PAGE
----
“Gamification” is the practice of integrating dynamics usually associated with the online gaming world to websites, communities, advertising campaigns, in order to increase the interaction and the ultimate experience for users.
Who would not like a hyper-reactive community, where users respond in mass to each stimulus?
Who would not like a blog with dozens and dozens of comments on each post, with interesting discussions and healthy competition from readers?
This is a possible outcome of gamification.
Even the most casual online user might have noticed game-related dynamics and competition in social networks such as Foursquare (where the direction is now clear) or increasingly complex variants for online contest where several tasks contribute to the creation of a classification of users (see EmpireAvenue).
Understanding this logic is important, if you need to promote a great brand or just your blog, creating a better experience for your users or customers and spicing up your readers rewarding them for their activity.
See below three important aspects to keep in mind, in order to implement gamification.
1. Gamification is Nothing New
At least, not in the strict sense.
Anyone who has lived (or he is living) part of his life online, for instance in a populated forum, knows how a “great ranking” can bring a real status symbol.
Colored titles under the name, bigger avatars, signatures extended beyond three lines. Everything is reachable in exchange of a greater commitment, contributing actively to the community as a moderator, editor or just as power user.
Principles of competition that aim to move users in a particular direction, giving in exchange badges and glitters on their accounts, have been around long time before Foursquare and they find great approval from the users.
2. Gamification Changes Behavior
The gamification, when the mechanism is well oiled, changes the way people act.
Do you remember Nike + iPod? This experiment quickly became successful, where Nike and Apple have grouped to provide a global leaderboard of “amateur runners”, armed with their shoes and their favorite iPod, in order to compete with virtually all the rest of the globe to reach the greatest number of kilometers of race.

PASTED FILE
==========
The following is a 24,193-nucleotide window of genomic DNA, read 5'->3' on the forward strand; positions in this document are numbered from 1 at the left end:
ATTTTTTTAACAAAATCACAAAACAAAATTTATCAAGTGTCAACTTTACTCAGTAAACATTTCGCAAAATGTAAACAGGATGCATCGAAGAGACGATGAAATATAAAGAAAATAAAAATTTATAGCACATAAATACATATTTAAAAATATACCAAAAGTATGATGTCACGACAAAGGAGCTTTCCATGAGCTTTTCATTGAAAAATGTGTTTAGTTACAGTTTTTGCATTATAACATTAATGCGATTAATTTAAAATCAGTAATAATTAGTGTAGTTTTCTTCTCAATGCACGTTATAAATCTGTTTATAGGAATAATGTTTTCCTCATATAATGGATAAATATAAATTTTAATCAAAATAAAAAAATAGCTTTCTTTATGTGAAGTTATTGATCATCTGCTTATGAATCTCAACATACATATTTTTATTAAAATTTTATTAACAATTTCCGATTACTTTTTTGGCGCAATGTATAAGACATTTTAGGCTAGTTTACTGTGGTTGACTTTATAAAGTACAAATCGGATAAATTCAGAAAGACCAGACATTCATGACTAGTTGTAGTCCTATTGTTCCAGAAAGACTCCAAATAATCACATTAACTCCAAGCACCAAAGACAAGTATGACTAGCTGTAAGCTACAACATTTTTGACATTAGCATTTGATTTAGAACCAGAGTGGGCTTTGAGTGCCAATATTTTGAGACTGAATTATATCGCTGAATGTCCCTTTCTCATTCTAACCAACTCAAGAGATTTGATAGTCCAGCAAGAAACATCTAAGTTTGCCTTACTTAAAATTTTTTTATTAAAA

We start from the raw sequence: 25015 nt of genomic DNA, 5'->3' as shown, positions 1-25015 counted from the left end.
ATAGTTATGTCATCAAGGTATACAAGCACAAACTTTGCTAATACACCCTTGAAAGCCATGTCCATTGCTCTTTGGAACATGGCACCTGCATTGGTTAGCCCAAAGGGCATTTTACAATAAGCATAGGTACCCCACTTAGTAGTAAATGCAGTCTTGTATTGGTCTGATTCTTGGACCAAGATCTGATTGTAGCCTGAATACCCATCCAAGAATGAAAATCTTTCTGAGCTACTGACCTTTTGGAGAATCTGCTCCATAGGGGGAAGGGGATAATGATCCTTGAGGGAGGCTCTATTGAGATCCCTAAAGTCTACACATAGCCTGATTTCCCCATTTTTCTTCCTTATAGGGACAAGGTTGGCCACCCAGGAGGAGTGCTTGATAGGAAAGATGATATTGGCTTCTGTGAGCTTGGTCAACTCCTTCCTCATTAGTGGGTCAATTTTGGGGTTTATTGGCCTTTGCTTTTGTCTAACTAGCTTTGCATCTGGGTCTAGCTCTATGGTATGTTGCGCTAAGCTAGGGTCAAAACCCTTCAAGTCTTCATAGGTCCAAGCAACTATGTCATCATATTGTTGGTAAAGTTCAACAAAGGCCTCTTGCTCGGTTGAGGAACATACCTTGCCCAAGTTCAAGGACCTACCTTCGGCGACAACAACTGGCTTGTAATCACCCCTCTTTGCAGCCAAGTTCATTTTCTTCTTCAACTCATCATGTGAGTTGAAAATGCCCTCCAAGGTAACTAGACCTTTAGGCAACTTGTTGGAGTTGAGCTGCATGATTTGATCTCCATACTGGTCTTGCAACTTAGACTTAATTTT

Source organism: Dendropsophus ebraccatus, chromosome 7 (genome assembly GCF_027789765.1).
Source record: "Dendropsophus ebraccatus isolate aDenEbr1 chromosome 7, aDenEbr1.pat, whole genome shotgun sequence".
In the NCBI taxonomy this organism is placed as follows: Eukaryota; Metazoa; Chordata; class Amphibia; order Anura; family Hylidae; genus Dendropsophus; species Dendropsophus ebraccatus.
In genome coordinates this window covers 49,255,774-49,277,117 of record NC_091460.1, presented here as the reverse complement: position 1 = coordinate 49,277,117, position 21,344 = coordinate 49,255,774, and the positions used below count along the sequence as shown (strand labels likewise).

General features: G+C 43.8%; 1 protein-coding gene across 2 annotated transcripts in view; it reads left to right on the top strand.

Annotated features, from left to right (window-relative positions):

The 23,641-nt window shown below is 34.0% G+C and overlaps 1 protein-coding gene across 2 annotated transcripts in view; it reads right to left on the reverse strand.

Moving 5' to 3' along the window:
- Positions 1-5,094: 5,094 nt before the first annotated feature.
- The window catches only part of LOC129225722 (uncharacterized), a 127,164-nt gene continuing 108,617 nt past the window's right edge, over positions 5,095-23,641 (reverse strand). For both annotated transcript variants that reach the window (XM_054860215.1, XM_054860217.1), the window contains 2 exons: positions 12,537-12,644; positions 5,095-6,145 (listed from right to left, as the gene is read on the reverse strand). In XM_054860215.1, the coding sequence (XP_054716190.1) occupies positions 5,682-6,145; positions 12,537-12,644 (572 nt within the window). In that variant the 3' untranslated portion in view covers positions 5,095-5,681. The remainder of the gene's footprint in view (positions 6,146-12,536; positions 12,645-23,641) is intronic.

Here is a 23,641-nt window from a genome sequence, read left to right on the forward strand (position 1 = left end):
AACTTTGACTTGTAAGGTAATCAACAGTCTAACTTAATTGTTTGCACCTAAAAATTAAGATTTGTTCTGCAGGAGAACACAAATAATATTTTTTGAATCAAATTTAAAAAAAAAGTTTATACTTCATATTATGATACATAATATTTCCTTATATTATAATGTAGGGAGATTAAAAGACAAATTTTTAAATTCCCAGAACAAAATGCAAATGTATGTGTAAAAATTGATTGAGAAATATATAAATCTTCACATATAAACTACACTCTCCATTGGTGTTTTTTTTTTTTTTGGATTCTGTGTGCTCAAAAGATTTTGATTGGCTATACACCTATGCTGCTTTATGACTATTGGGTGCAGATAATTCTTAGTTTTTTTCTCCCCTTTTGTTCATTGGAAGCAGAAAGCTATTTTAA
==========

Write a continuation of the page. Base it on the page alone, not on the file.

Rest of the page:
You can find more often these online dynamics virtually anywhere there is a number to grow: the followers of Twitter, the Klout score, the number of likes on Facebook fan pages.
Anything that can be quantified and that can bind to a specific user or brand becomes sooner or later a competition, where people can really invest a considerable amount of time spontaneously.
Have you already followed Reviewz’n’Tips on Twitter?
3. Gamification is at Hand
The third aspect is the one which affects you directly. In other words, how these gaming mechanics are easily applicable to your blog or your community without spending a dime or, in any case, with the investment of a niche product or service as a prize.
An example? Cubepoints. A very interesting free WordPress plugin that you can use to assign points to each registered user in your blog that performs certain actions : visiting a page, leaving a comment, interacting with other commenters, and several other interesting things. It’s your choice how to reward the most active users.
Or PunchTab, an intuitive and very effective system if applied in the right place (I’m also thinking to give it a try on my blog). For free, PunchTab allows you to create a real “loyalty program” that assigns a number of points for each action taken by the users in your blog (including the sharing of your content on several social networks). Upon reaching a certain threshold of points, your users can collect the prize in the form of a service or a useful product of your niche.
Also Bigdoor, which is free only in the basic version, is a bar with the same logic explained above, and provides a more extensive set of APIs for advanced solutions.
Or else LaunchRock, a free service that you can use to create pages to market your “Launching Soon” product. When you use LaunchRock, you decide what you want to promote through the landing page and in which way you provide your audience with a referral link. Each registered user can then bring other contacts to obtain additional features or reserved access once your product will be ready. LaunchRock makes the whole process really intuitive for anyone who sign up and for those who manage the promotion.
These are just some of the existing tools that you can use to try gamification in your website or blog.
On the other hand, you could even do without all of this and you should simply rely on the “likes” of Disqus.com or the top rated comments with Comment Rating Pro.
Are You Going to Try Gamification?
So, at this point, you should try to incorporate some purely playful dynamics on your blog pages!
What do you think ?
Let me know in the comments below, thanks!